Monday, September 23, 2013

Matthew's "Tabernacle"

The Tabernacle motif, though implicit, plays a critical role in the Matthean narrative. The Tent of Meeting or Tabernacle symbolized, literally, God’s presence among God’s people (Exodus 35-40). In the 40-year sojourn of the Israelites in the wilderness, God was always with them via the Tabernacle, a pillar of cloud by day, and a pillar of fire by night. In other words, where the Tabernacle was, there was God. Matthew begins and ends with Immanuel, God-with-us (1.23, 28:20). Thus, the Gospel effectively sets the boundaries of its own “tabernacle.” Matthew creates a world of insiders and outsiders relative to this “tabernacle.” 1 And right at the middle of this “tent” is the greatest symbol of faith in the gospel—the centurion (Matthew 8:10).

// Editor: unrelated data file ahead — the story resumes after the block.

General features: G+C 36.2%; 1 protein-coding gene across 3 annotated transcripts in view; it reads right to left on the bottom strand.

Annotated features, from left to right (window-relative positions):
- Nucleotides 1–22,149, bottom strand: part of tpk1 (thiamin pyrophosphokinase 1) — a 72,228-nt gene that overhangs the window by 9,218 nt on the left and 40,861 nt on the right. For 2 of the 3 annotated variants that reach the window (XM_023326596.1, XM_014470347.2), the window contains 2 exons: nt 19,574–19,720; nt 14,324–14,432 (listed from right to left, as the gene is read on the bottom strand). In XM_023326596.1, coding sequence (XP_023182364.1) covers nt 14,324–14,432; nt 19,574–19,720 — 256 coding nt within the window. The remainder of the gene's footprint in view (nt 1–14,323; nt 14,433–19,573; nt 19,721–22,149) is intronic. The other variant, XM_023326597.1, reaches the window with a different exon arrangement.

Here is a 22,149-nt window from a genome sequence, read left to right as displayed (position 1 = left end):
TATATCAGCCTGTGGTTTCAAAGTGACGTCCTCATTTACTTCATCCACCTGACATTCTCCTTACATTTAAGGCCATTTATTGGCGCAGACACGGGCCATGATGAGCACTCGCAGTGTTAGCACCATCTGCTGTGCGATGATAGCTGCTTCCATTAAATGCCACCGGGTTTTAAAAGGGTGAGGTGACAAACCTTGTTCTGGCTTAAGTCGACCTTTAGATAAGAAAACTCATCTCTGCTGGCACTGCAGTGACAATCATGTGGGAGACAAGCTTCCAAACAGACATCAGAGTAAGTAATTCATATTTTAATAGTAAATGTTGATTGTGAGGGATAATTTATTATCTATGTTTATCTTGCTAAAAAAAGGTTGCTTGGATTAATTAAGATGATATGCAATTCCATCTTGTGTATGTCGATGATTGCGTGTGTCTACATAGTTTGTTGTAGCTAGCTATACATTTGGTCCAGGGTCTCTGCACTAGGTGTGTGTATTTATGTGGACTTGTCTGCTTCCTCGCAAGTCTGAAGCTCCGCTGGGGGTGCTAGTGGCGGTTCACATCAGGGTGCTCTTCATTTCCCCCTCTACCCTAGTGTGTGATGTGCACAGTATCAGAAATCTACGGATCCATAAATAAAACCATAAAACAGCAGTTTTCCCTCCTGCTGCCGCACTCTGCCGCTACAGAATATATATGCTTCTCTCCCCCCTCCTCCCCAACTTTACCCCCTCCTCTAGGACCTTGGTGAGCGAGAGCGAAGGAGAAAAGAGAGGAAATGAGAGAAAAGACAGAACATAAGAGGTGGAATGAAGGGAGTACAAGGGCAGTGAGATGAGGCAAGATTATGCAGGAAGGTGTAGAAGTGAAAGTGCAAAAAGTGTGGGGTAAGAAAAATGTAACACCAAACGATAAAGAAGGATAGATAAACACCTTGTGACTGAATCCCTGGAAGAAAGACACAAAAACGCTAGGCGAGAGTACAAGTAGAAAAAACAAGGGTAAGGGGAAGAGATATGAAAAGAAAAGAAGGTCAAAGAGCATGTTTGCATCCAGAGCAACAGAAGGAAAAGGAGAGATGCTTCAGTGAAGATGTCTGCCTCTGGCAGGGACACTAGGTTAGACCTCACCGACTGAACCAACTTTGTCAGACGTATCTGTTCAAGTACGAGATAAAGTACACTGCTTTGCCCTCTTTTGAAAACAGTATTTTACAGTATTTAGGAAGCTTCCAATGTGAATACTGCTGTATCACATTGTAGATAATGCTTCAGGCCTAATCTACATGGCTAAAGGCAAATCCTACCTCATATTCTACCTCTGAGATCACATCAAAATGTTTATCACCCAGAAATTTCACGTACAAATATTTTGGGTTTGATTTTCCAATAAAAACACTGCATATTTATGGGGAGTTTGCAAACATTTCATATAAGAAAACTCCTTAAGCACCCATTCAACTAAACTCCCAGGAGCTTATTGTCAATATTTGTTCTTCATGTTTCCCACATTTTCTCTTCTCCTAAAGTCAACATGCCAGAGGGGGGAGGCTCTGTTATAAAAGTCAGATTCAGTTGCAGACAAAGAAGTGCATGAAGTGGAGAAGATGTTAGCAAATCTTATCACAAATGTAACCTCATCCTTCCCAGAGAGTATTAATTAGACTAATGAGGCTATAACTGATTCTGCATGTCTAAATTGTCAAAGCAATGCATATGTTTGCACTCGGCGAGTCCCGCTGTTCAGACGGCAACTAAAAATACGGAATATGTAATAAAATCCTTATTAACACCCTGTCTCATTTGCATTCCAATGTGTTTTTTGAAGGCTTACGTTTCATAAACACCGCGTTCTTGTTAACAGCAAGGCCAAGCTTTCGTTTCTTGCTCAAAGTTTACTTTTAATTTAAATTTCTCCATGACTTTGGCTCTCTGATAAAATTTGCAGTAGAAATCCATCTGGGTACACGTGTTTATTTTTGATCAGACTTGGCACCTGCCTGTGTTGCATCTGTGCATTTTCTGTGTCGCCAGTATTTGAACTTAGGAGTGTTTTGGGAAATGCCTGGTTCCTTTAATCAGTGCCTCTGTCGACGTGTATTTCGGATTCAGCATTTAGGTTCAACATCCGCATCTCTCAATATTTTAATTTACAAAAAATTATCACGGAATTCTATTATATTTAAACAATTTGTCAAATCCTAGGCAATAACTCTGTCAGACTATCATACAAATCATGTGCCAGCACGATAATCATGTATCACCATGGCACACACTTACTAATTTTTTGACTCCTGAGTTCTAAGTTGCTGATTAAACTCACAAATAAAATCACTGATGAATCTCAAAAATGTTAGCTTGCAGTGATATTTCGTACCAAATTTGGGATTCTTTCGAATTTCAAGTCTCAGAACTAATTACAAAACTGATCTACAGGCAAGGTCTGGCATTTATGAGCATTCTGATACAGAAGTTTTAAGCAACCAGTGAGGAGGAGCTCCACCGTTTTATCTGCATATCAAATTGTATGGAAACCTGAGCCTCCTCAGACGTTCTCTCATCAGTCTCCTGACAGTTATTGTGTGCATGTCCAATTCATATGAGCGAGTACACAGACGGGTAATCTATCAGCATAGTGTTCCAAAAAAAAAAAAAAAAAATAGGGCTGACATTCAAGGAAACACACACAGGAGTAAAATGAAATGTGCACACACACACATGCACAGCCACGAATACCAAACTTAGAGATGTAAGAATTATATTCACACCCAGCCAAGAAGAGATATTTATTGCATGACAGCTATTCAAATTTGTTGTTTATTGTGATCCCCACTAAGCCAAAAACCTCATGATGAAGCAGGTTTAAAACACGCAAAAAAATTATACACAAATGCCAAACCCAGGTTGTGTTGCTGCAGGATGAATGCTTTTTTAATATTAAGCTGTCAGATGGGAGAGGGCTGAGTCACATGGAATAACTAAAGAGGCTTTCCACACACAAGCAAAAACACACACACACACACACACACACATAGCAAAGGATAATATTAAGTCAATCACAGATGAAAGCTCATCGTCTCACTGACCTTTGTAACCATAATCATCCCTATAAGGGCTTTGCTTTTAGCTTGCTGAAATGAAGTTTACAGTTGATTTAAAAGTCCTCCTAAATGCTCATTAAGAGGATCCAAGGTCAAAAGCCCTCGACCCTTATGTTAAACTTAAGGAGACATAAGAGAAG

The encounter between the centurion and Jesus, according to Musa Dube (in Postcolonial Feminist Interpretation of the Bible), particularly highlights Matthew’s stance toward the Empire. Both men are presented as having authority to effect things simply by the power of their words (Matt. 8:8-9). The comparison of Jesus’ authority with that of the centurion’s has the effect of sanctifying the imperial power. Jesus pronounces the centurion’s faith greater than the faith of everyone in Israel (Matt. 8:10), a statement that contrasts the imperial agent with the colonized and exalts his righteousness above theirs. The passage casts imperial officials as holier and predicts that they, and other groups, will have more power (in the kingdom of God). Such characterization not only disguises what imperial agents represent—institutions of exploitation and oppression—but also pronounces imperialism holy and acceptable. A quick survey of the history of the interpretation of Matthew and centuries of Western colonization—euphemistically called “civilizing missions”—in Asia, Africa, and Latin America shows that most interpreters followed the Gospel’s imperial rhetoric. In Matthew’s “tabernacle,” God’s presence is most evident in a military officer, in an imperial agent. The first one thousand years of Christianity was one millennium of war and destruction in the name of Jesus Christ. And those “civilizing missions” have not stopped. Even today, the most oppressive and dehumanizing societies are led by “Christian” centurions who have no qualms maiming and destroying those who are not “one of them.”